That morning after breakfast, we broke camp and then climbed up and out of the opposite end of Haleakalā crater, found the road and caught our ride back up to our rental car on the summit. We had successfully completed our first major excursion with no real problems and without bad weather, and we had a great time. We rewarded ourselves with another relaxing and restful day at the beach, but this time we saved our honeymoon passions for later that night, in the privacy of our cottage and in a very large and comfortable bed.
The next morning it was time to leave Maui and catch a flight for the Big Island of Hawaii, landing in Hilo, renting a car, and driving off for Volcanoes National Park, where we would stay very comfortably for the next two nights in an old but very cool hotel called “The Volcano House”.
Volcanoes National Park featured Kilauea; the most active volcano in the world. We walked around the rim of the center of the Kilauea Caldera, and looked down into the belly of the beast; a former huge and open molten hot lava lake on the surface in years past, that had cooled into an uneven and broken crust where hot steam and volcanic gases rose up from the cracks leading upward from the still molten magma chamber down below.
Slope of Kilauea Caldera Crater
Center of Kilauea Caldera Crater showing the surface of the formerly molten lava lake, now cooled and solidified.
But the real action on Kilauea was the lava flows issuing from fractures in the flanks of the volcano and rolling down the sides until the lava flowed into the sea below. Getting a closer view of these lava flows as they glowed bright and fiery orange at night was our next big objective.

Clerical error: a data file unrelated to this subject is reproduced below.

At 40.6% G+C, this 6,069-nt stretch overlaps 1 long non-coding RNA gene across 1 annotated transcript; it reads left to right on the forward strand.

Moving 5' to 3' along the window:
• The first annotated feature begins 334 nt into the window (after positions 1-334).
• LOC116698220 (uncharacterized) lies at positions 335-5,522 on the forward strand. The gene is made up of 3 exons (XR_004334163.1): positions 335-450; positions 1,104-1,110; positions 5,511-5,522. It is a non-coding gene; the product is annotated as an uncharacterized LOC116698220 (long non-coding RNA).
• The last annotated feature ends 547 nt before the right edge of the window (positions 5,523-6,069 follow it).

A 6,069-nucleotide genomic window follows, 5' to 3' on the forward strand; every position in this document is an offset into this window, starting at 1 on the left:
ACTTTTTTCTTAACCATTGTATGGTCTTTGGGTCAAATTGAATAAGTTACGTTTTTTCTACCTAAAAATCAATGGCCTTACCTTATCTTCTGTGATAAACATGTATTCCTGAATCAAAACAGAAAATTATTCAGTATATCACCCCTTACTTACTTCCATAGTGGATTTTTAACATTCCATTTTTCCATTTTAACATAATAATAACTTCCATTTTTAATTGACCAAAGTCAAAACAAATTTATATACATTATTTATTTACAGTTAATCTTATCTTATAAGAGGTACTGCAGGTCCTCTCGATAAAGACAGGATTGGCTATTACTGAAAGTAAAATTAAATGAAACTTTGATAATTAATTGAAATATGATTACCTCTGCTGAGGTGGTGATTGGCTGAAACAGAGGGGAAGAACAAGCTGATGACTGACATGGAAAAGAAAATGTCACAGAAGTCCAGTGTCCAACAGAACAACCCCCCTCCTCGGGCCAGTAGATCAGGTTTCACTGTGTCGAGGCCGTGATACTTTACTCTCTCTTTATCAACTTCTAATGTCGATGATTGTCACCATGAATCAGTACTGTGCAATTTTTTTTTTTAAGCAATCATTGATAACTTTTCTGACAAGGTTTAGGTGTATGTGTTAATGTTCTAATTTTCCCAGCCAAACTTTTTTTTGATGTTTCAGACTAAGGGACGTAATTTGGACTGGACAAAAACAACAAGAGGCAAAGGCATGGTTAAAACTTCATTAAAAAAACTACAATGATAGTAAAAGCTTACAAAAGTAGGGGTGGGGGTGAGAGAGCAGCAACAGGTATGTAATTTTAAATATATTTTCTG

Our plan was to tent camp near another black sand beach within hiking distance of the molten lava flowing down Kilauea’s flank, and then after dark, to use our flashlights to march across the old lava flows nearby, until we reached the active lava flows, and then get as close as we safely could, to watch the fiery orange, 2,000 degree hot molten rock flowing like burning rivers down into the ocean, as we witnessed the primeval process of new land being created by the immense and ancient forces of nature and geology.
But late that afternoon it started to rain… light at first, then more increasingly steady towards sunset, and finally turning into heavy rain just after nightfall, and just before we were ready to leave for our next great adventure.
I was furious that it was raining – because of bad memories of all the rain during the 1985 trip, and even worse, because of some serious problems that I knew the rain was going to create for us while we tried to get closer to the active lava flows.
The first problem was that the rain would cause our hiking route across the old lava flows to become slippery and treacherous now that it was wet, and this increased the likelihood of slips and falls resulting in painful scrapes, gashes and even serious cuts from falling down on the sharp and abrasive surface. There was also the possibility of seriously spraining an ankle or a knee in a slipping and twisting fall on the wet and treacherous terrain.